"This is incredible stuff," he said. "It's got the sweetness of dill, but it's piercing, almost like menthol. And I taste some thyme in there; it would be perfect for shrimp." Three hours later, we were back home grilling yarrow-stuffed butterflied shrimp for a dozen overjoyed eaters. The yarrow married perfectly with minced garlic, and I swore I'd never eat shrimp with dill again, at least not in yarrow season.
Yarrow-stuffed shrimp will probably be on the menu at Vongerichten's newly opened Jean Georges in Manhattan. So will other dishes containing wild American greens, seeds, barks, herbs and roots. For now, diners who want to taste these novelties will have to go to Jean Georges to get them. If Vongerichten's past record is any indication, though, they'll soon be found in restaurants all over the country.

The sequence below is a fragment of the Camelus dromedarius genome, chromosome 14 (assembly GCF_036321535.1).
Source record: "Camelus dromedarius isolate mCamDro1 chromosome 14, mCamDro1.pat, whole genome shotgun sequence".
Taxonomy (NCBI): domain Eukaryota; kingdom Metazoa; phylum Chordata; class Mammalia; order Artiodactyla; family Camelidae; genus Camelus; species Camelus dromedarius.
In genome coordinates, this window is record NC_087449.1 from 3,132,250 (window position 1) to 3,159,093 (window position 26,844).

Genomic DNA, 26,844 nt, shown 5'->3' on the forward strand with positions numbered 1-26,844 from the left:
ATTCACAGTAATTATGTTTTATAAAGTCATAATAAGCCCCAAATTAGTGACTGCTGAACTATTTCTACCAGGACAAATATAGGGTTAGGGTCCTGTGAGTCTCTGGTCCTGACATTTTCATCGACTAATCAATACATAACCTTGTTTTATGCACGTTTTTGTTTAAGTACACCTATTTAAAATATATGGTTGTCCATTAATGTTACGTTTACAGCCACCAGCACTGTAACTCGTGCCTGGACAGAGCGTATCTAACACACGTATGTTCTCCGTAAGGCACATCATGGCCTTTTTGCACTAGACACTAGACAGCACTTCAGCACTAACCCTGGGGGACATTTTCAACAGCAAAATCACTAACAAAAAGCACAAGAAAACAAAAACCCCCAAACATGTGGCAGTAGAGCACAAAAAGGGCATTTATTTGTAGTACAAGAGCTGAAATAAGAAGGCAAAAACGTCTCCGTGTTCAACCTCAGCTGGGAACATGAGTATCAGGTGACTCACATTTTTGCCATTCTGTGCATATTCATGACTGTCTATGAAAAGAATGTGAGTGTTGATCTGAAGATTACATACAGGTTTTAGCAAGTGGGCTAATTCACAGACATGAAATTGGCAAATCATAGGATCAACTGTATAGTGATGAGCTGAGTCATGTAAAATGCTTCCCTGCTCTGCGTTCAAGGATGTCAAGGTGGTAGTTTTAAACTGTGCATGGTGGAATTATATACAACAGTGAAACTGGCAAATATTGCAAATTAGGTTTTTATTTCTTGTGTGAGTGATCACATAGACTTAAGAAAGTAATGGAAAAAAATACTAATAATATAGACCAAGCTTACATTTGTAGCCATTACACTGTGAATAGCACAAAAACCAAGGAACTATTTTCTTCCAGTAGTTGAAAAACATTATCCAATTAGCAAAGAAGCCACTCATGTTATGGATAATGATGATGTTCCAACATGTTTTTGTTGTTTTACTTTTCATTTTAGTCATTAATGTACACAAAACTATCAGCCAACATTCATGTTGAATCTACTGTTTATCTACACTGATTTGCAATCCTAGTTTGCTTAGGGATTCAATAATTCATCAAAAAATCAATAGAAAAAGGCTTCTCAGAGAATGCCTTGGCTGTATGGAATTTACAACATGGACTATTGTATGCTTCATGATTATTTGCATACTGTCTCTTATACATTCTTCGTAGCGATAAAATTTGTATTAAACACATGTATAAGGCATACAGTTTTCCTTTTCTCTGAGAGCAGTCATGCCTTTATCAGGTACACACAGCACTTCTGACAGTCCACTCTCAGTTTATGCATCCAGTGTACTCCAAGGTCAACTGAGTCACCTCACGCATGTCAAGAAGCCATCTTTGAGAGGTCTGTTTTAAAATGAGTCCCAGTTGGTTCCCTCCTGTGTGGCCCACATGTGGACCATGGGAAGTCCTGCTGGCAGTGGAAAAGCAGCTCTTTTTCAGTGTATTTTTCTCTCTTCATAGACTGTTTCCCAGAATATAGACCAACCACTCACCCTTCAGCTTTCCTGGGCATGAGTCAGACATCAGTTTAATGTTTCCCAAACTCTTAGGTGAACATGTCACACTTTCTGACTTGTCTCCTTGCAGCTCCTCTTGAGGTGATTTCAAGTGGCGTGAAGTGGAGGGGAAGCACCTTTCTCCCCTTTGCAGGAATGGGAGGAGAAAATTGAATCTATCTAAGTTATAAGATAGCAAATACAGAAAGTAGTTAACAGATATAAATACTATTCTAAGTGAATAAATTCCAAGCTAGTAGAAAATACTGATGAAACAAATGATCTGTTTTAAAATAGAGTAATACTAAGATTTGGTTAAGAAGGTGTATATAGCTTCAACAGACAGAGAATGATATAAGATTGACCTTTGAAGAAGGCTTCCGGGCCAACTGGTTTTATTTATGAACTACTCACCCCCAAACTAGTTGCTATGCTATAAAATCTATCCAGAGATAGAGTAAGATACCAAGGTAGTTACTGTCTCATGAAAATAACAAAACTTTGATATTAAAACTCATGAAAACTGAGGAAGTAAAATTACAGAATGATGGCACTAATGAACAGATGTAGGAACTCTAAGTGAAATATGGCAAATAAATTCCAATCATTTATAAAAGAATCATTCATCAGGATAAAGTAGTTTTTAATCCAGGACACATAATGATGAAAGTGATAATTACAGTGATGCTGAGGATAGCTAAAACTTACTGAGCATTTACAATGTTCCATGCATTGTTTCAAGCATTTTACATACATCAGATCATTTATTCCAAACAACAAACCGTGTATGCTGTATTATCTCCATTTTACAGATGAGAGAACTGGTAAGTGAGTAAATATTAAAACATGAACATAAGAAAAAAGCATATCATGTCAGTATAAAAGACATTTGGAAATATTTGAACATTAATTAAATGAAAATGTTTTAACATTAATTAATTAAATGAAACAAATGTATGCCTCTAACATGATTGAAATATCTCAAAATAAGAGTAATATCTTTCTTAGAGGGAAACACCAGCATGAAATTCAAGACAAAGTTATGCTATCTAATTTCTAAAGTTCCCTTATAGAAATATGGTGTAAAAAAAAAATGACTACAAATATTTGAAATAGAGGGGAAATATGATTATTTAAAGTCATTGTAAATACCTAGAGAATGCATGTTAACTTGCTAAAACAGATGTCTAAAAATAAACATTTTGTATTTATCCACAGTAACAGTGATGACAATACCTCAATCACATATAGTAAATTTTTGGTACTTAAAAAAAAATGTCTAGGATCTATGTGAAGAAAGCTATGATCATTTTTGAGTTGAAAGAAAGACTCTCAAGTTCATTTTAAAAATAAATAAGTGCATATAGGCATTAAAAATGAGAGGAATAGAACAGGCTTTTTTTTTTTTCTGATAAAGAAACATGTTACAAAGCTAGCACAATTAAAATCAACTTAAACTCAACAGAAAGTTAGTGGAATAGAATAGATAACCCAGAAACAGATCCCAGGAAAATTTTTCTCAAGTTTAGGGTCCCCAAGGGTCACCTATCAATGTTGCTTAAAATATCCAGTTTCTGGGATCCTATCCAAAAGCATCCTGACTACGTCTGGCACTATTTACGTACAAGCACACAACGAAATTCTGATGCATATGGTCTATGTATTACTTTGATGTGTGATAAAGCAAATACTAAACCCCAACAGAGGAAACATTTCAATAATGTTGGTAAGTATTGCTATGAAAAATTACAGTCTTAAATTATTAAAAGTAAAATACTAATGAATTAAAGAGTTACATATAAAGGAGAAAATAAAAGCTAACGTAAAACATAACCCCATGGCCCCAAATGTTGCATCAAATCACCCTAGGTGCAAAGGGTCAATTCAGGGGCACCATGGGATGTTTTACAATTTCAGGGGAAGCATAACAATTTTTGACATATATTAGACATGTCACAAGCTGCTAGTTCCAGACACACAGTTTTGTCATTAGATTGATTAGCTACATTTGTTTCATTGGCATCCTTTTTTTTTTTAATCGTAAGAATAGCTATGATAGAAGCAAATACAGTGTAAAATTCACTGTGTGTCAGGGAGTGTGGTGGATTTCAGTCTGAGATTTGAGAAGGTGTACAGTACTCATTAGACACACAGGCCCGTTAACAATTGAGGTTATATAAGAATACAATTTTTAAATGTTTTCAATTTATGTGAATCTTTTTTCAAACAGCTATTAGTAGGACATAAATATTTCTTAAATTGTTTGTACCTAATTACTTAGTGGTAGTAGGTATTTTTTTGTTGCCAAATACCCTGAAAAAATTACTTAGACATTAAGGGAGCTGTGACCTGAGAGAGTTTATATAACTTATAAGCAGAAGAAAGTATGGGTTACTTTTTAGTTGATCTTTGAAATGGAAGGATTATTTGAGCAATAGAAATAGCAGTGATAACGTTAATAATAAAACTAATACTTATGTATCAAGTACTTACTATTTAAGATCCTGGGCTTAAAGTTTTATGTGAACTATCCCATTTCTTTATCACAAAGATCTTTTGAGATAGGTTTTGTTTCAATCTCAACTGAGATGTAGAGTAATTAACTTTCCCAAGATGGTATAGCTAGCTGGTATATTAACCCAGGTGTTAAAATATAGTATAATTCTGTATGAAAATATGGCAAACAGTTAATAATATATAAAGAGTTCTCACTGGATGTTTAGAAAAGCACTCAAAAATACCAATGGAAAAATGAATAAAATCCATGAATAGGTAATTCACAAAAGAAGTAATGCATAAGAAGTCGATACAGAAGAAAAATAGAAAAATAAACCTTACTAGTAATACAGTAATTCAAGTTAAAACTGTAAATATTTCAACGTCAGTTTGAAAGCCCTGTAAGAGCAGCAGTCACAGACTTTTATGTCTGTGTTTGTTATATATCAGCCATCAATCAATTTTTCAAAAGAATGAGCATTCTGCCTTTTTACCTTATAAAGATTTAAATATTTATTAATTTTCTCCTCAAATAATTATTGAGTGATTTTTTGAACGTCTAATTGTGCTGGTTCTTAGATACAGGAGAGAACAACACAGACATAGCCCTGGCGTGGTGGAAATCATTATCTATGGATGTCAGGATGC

This isn't the first time 40-year-old Vongerichten has pursued new flavors. In 1980, he left France for Asia. "At that time," he recalls, "I had tasted little beyond the classic French herbs. Suddenly I was confronted with ginger, coconut milk, cilantro and lemongrass." After five years in Bangkok, Singapore and Hong Kong, Vongerichten moved to the States and went on to galvanize New Yorkers with his personal French-based cuisine--stark flavors, little butter, no cream, juice reductions, flavored oils and (gasp!) Asian ingredients--which synthesized East and West. Whatever he served at Vong, his French-oriented Thai restaurant, and Jo Jo, a traditional-looking bistro with markedly eclectic food, was soon championed by others.